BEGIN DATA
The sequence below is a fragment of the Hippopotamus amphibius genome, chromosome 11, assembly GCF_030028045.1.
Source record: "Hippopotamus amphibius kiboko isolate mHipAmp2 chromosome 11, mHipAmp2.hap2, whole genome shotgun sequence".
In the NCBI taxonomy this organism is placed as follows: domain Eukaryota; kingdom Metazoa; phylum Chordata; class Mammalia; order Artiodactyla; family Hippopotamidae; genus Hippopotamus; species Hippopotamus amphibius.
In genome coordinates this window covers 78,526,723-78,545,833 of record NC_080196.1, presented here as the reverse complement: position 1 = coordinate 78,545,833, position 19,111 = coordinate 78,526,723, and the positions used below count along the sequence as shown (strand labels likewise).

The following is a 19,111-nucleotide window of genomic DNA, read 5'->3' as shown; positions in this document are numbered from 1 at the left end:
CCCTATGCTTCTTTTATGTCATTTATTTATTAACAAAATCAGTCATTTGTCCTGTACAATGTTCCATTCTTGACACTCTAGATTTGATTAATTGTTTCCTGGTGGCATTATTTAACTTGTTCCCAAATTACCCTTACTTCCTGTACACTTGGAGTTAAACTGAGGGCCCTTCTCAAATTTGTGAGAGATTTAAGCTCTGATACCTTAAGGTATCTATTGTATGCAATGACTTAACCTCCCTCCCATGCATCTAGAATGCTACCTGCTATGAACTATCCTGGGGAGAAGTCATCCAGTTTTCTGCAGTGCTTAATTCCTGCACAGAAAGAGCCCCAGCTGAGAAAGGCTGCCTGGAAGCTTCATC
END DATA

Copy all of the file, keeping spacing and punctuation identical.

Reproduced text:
The sequence below is a fragment of the Hippopotamus amphibius genome, chromosome 11, assembly GCF_030028045.1.
Source record: "Hippopotamus amphibius kiboko isolate mHipAmp2 chromosome 11, mHipAmp2.hap2, whole genome shotgun sequence".
In the NCBI taxonomy this organism is placed as follows: domain Eukaryota; kingdom Metazoa; phylum Chordata; class Mammalia; order Artiodactyla; family Hippopotamidae; genus Hippopotamus; species Hippopotamus amphibius.
In genome coordinates this window covers 78,526,723-78,545,833 of record NC_080196.1, presented here as the reverse complement: position 1 = coordinate 78,545,833, position 19,111 = coordinate 78,526,723, and the positions used below count along the sequence as shown (strand labels likewise).

The following is a 19,111-nucleotide window of genomic DNA, read 5'->3' as shown; positions in this document are numbered from 1 at the left end:
CCCTATGCTTCTTTTATGTCATTTATTTATTAACAAAATCAGTCATTTGTCCTGTACAATGTTCCATTCTTGACACTCTAGATTTGATTAATTGTTTCCTGGTGGCATTATTTAACTTGTTCCCAAATTACCCTTACTTCCTGTACACTTGGAGTTAAACTGAGGGCCCTTCTCAAATTTGTGAGAGATTTAAGCTCTGATACCTTAAGGTATCTATTGTATGCAATGACTTAACCTCCCTCCCATGCATCTAGAATGCTACCTGCTATGAACTATCCTGGGGAGAAGTCATCCAGTTTTCTGCAGTGCTTAATTCCTGCACAGAAAGAGCCCCAGCTGAGAAAGGCTGCCTGGAAGCTTCATC